many hours of detailed painting.
Sarni offers his work for sale, with prices ranging from $50 to $500.
But purchasing one of Sarni's decoys might be more than a savvy decorating
choice, it also might be a lucrative investment. This year a decoy carved
by Elmer Crowell, a turn -of-the-century decoy maker, sold at auction
But, Sarni laments, " for a decoy to be valuable... you have to
Until then, Sarni is going to keep creating more decorative and working
decoys in the folk tradition.
" Hopefully one day people will be talking about me like they talk
about Joe Lincoln", Sarni said.
Sarni is currently the featured artist at Brewed Awakenings in Hingham
Square. His work can also be seen at the Studio At The Beach, at 217
Nantasket Ave. in Hull.
Where the river meets the sea: One man's room with a view
Amy Whorf McGuiggan
Correspondent | May 10, 2001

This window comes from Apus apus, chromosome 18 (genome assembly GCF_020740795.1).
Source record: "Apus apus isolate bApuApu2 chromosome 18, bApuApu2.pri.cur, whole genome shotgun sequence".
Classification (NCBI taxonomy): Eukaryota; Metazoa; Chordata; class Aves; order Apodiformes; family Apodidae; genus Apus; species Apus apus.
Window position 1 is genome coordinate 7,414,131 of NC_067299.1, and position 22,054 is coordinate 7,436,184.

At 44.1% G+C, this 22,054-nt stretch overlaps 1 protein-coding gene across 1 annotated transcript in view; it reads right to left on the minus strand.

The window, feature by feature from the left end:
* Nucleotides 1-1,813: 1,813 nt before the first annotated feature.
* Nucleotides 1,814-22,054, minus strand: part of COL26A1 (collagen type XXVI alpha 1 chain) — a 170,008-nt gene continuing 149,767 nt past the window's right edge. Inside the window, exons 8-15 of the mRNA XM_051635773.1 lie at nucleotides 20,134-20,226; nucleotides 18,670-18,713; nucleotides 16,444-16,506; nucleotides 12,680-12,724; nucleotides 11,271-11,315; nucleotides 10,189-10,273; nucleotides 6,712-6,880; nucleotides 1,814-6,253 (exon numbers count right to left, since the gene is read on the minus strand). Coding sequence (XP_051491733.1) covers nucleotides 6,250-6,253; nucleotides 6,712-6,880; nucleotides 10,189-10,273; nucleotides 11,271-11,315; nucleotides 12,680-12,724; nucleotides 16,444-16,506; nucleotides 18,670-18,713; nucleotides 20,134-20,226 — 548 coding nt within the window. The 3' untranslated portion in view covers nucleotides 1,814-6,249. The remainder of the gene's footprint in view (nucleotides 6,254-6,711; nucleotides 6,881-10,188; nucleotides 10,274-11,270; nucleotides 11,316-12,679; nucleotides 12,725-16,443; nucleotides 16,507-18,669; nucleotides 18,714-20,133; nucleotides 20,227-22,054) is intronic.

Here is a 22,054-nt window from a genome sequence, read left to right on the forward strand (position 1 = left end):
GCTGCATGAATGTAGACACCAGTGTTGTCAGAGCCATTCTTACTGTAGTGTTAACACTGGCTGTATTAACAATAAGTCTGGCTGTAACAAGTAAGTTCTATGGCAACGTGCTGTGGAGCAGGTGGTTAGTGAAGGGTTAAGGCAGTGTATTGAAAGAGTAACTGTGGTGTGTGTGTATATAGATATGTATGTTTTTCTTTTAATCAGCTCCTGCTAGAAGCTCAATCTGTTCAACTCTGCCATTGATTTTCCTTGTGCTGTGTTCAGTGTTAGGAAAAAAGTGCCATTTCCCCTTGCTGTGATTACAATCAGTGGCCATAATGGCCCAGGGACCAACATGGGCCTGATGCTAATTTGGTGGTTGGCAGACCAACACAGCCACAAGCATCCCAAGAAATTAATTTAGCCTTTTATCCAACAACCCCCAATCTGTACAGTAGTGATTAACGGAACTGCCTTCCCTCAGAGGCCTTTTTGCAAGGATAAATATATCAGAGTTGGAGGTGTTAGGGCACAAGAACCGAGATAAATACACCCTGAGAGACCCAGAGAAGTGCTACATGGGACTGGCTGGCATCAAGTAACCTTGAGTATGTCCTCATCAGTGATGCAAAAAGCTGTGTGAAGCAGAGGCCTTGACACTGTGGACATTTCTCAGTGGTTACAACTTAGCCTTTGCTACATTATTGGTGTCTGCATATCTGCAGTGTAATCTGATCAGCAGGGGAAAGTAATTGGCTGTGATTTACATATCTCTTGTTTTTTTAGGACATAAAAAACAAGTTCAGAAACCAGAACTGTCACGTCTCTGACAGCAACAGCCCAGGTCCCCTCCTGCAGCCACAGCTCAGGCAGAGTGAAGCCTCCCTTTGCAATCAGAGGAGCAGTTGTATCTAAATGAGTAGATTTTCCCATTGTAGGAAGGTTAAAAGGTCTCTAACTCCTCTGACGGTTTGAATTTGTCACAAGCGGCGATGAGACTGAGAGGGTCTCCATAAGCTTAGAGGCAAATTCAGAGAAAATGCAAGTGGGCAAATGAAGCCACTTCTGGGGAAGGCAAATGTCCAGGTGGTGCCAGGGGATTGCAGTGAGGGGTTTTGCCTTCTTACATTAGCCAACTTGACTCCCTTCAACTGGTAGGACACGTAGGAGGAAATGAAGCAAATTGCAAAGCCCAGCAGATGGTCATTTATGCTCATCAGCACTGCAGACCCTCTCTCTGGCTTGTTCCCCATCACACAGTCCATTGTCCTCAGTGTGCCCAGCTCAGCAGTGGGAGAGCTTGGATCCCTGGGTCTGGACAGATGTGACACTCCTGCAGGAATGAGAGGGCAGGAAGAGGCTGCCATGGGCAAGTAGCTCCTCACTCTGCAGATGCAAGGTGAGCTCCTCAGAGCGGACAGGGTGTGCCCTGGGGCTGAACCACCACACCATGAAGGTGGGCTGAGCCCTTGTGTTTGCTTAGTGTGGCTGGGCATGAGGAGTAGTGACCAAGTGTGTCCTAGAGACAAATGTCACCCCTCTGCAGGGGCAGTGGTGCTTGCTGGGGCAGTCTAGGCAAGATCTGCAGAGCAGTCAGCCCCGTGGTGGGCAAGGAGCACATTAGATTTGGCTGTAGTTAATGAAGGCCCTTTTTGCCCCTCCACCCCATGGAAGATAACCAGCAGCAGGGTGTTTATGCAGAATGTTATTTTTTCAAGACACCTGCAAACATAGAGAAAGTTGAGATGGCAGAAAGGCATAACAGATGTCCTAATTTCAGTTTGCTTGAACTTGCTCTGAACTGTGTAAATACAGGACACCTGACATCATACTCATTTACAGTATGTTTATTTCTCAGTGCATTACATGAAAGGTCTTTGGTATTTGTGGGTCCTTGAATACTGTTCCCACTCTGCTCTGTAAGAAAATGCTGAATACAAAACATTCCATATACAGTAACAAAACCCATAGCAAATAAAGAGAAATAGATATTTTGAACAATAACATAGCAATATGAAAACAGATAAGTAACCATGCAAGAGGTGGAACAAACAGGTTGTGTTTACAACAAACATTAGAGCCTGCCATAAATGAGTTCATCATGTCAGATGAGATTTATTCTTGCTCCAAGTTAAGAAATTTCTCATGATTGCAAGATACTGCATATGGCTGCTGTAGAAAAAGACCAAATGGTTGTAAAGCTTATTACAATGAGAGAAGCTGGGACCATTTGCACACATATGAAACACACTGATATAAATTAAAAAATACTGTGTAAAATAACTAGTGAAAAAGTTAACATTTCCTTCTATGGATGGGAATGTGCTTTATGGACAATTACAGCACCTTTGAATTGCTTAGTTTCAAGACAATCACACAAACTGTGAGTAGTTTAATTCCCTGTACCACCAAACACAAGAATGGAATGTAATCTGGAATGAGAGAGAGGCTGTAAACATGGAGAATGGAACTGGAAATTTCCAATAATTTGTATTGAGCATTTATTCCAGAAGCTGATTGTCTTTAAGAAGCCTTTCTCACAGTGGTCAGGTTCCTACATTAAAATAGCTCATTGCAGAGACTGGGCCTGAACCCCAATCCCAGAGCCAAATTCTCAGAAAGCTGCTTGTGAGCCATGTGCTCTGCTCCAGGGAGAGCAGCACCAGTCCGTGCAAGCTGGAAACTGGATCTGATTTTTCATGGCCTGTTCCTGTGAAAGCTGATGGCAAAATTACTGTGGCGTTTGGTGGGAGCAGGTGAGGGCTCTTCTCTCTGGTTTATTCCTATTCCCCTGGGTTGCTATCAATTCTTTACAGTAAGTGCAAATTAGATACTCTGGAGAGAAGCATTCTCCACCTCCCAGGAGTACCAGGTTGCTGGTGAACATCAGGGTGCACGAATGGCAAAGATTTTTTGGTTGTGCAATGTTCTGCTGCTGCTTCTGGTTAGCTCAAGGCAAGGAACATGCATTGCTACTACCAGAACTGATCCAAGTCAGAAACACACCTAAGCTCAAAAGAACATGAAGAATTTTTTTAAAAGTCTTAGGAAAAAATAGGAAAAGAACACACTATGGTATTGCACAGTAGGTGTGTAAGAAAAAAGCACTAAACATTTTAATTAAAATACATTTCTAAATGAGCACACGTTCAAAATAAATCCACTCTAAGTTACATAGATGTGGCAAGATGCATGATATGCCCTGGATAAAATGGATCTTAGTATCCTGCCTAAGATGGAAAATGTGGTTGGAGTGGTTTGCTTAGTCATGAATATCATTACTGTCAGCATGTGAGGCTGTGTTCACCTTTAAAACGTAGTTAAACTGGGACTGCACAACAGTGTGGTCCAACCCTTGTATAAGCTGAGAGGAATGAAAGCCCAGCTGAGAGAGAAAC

Bill Sarni needs only to look out his back window to get his creative
juices flowing. Overlooking the Weir River Estuary, near the Hull line,
Bill's backyard is a slice of the coastal Hingham of yesteryear, a wilderness
of salt marsh and mudflats, waterfowl and shorebirds. For Bill, who
spent a Tom Sawyeresque boyhood hunting and fishing along the banks
of Accord Pond in South Hingham, this little swath along the river has
reconnected him to that boyhood and provided him with endless inspiration
for his hand-carved waterfowl and shorebird decoys.
Unnoticed by most passersby, the Weir River begins its journey in the
center of town where Tower Brook, Crooked Meadow River and the Fulling
Mill River converge. Not too far along, the waters of Tripharnmer Pond
spill into the river which then winds its way behind Stoddard and Studley
Roads, under Leavitt, behind East School, under Cushing (Route 3A) and